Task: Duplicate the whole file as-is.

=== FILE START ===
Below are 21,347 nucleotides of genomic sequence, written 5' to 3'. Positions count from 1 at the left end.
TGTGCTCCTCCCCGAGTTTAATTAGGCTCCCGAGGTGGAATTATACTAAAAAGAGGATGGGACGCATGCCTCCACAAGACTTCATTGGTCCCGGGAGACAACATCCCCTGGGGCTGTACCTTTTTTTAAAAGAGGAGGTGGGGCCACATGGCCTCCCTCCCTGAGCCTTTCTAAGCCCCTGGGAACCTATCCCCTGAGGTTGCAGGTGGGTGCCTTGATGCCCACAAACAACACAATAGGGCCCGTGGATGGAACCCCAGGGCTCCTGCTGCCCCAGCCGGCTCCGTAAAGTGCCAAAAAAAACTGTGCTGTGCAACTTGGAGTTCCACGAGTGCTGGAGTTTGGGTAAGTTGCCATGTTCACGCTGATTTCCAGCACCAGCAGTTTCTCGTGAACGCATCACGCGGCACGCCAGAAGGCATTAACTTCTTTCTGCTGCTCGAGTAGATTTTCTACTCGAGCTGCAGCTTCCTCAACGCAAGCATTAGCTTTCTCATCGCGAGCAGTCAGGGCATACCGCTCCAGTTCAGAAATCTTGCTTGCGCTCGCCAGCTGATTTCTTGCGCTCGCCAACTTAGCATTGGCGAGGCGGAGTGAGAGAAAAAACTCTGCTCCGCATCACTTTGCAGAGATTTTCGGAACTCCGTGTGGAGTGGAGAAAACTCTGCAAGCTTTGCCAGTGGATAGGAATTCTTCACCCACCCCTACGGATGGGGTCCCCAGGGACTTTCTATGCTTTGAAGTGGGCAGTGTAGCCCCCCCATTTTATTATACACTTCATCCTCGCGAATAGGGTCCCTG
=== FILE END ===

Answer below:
Below are 21,347 nucleotides of genomic sequence, written 5' to 3'. Positions count from 1 at the left end.
TGTGCTCCTCCCCGAGTTTAATTAGGCTCCCGAGGTGGAATTATACTAAAAAGAGGATGGGACGCATGCCTCCACAAGACTTCATTGGTCCCGGGAGACAACATCCCCTGGGGCTGTACCTTTTTTTAAAAGAGGAGGTGGGGCCACATGGCCTCCCTCCCTGAGCCTTTCTAAGCCCCTGGGAACCTATCCCCTGAGGTTGCAGGTGGGTGCCTTGATGCCCACAAACAACACAATAGGGCCCGTGGATGGAACCCCAGGGCTCCTGCTGCCCCAGCCGGCTCCGTAAAGTGCCAAAAAAAACTGTGCTGTGCAACTTGGAGTTCCACGAGTGCTGGAGTTTGGGTAAGTTGCCATGTTCACGCTGATTTCCAGCACCAGCAGTTTCTCGTGAACGCATCACGCGGCACGCCAGAAGGCATTAACTTCTTTCTGCTGCTCGAGTAGATTTTCTACTCGAGCTGCAGCTTCCTCAACGCAAGCATTAGCTTTCTCATCGCGAGCAGTCAGGGCATACCGCTCCAGTTCAGAAATCTTGCTTGCGCTCGCCAGCTGATTTCTTGCGCTCGCCAACTTAGCATTGGCGAGGCGGAGTGAGAGAAAAAACTCTGCTCCGCATCACTTTGCAGAGATTTTCGGAACTCCGTGTGGAGTGGAGAAAACTCTGCAAGCTTTGCCAGTGGATAGGAATTCTTCACCCACCCCTACGGATGGGGTCCCCAGGGACTTTCTATGCTTTGAAGTGGGCAGTGTAGCCCCCCCATTTTATTATACACTTCATCCTCGCGAATAGGGTCCCTG